Two years ago Starbucks’ president wrote in a blog that the popular coffee purveyor would stop using a red food dye made from bugs. But Starbucks was far from the only one using this insect-based food dye in its products. As it turns out, it is used in Skittles and other candies.
The food dye he was referring to is cochineal extract, which is extracted from the female cochineal, a species of insect also referred to as the “true bugs.” Despite what you read, these are not beetles.
And for a long time cochineal was one of many dyes that only had to be listed as “natural color” on ingredients lists. But since it became evident that cochineal causes severe allergic reactions in some people — possibly the weirdest food allergy known to man — the Food and Drug Administration requires carmine and cochineal extract to be explicitly identified in all ingredients lists.
So anytime you see ingredients listed in your favorite foods that include carmine, cochineal extract or natural red 4, you can be certain that product contains these bugs. No wonder they taste so good.
Cochineals are harvested for processing purposes in Peru and the Canary Islands on plantations of prickly pear cacti, the bugs’ preferred host. The insects are sun-dried, crushed, and splashed in an acidic alcohol solution to produce something called carminic acid, the pigment that eventually becomes carmine or cochineal extract. It takes a staggering 70,000 insects to produce just one pound of dye.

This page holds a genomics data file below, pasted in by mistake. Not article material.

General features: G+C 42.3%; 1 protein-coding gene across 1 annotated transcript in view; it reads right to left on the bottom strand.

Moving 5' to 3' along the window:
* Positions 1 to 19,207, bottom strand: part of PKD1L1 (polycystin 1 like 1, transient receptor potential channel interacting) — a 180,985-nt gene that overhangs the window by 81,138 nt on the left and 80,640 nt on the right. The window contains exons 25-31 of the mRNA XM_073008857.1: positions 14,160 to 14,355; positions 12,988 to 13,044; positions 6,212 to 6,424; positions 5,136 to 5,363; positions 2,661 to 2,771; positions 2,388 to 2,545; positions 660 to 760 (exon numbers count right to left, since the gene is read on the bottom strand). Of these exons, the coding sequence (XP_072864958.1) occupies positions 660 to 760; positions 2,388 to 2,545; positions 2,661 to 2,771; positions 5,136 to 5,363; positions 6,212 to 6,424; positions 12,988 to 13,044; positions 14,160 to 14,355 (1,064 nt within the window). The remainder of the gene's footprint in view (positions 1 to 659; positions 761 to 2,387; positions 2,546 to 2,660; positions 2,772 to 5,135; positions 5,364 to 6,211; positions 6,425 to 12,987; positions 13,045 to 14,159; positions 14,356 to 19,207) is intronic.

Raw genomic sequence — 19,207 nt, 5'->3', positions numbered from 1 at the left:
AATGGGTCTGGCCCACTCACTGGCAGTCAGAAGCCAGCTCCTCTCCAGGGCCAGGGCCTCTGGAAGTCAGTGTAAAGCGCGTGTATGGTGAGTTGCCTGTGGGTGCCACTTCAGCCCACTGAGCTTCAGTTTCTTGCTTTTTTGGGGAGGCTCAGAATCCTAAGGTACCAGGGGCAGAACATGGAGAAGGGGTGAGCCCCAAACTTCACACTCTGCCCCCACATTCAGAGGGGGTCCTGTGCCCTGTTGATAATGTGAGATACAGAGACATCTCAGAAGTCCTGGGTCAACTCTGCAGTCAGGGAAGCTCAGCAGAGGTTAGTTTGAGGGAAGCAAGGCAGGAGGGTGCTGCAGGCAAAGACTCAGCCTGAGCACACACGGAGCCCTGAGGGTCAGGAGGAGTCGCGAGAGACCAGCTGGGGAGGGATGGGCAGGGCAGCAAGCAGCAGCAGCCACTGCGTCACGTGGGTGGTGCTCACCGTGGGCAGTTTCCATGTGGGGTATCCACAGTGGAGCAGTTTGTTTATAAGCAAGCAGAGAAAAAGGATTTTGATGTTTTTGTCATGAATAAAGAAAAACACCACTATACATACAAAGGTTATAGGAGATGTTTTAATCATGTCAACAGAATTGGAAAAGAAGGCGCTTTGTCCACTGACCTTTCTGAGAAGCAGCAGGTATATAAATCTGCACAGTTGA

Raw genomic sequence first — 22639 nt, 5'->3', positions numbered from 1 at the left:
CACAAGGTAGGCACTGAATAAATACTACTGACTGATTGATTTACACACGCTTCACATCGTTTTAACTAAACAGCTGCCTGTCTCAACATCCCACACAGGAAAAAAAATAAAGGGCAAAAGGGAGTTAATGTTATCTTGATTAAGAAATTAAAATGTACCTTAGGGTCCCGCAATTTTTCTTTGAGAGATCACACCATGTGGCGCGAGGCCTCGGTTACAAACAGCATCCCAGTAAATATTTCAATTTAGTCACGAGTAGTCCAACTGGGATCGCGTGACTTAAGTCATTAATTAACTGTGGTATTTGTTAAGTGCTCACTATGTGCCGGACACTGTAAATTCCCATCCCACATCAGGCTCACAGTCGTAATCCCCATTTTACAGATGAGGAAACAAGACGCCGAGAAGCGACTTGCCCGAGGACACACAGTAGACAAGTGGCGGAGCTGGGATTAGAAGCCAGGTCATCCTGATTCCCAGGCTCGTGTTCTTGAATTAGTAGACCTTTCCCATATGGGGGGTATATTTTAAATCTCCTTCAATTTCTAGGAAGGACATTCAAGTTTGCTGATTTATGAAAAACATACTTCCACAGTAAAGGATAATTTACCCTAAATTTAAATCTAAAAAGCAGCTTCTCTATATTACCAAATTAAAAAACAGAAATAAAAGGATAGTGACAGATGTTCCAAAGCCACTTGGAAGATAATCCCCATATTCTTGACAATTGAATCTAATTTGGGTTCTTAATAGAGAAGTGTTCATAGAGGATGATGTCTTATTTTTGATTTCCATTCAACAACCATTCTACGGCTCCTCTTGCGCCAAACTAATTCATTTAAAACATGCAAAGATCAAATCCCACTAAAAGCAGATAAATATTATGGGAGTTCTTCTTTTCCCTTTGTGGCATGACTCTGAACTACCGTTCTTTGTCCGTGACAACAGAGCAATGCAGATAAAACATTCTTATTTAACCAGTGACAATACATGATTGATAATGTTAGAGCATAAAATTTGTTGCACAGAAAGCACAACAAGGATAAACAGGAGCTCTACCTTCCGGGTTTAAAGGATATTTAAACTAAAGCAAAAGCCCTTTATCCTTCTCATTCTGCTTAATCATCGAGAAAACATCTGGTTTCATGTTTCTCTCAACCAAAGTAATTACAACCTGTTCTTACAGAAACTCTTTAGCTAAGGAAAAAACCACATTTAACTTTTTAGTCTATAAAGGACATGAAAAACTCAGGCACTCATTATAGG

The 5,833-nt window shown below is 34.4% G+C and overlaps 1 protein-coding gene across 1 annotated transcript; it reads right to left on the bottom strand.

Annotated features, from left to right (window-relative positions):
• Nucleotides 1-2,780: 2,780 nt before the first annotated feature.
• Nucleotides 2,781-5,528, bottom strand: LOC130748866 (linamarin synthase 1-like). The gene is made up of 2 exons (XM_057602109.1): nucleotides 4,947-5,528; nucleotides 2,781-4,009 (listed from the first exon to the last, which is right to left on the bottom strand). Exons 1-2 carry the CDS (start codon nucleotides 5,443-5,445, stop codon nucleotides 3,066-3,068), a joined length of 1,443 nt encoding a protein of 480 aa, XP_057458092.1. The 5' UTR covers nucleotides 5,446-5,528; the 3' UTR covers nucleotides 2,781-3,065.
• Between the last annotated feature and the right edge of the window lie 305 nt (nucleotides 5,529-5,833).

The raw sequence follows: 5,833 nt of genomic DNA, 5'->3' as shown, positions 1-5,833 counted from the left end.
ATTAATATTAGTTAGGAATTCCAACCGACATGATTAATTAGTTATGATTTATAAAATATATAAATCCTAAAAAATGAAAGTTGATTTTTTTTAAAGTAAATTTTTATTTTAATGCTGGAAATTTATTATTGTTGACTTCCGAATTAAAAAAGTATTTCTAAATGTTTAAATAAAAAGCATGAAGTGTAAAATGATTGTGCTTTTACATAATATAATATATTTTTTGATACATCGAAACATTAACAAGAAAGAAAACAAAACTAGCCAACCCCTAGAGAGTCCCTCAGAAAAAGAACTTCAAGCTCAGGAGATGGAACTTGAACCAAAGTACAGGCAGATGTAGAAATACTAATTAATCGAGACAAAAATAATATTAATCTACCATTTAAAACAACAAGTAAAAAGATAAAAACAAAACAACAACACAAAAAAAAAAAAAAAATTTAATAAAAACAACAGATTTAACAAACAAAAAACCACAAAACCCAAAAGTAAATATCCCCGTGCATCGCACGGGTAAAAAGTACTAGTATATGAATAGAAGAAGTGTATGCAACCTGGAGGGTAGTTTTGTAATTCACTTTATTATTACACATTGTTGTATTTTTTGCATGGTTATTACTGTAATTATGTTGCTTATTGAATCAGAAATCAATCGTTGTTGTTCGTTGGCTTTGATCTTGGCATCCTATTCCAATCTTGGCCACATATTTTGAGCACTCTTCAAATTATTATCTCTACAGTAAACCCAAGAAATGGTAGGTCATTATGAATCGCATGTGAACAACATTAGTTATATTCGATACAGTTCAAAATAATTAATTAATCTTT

Cochineal is also used as a dye in cosmetics products, including lipstick, and even used in pill coatings. It was first discovered when Europeans descended on South America in the 1500s, they noticed the Aztecs were producing vibrant dyes from these bugs that retained their color for long stretches. Soon thereafter, it became a trade good.
Besides it being an allergen to a small few, cochineal has no known health risks. And while it may be made from bugs, it seems at least for now to be harmless unlike other synthetic red dyes such Red No. 2 and Red No. 40, which are derived from either coal or petroleum byproducts and carry far greater health risks.
Given the option, I’ll take my chances with the bugs.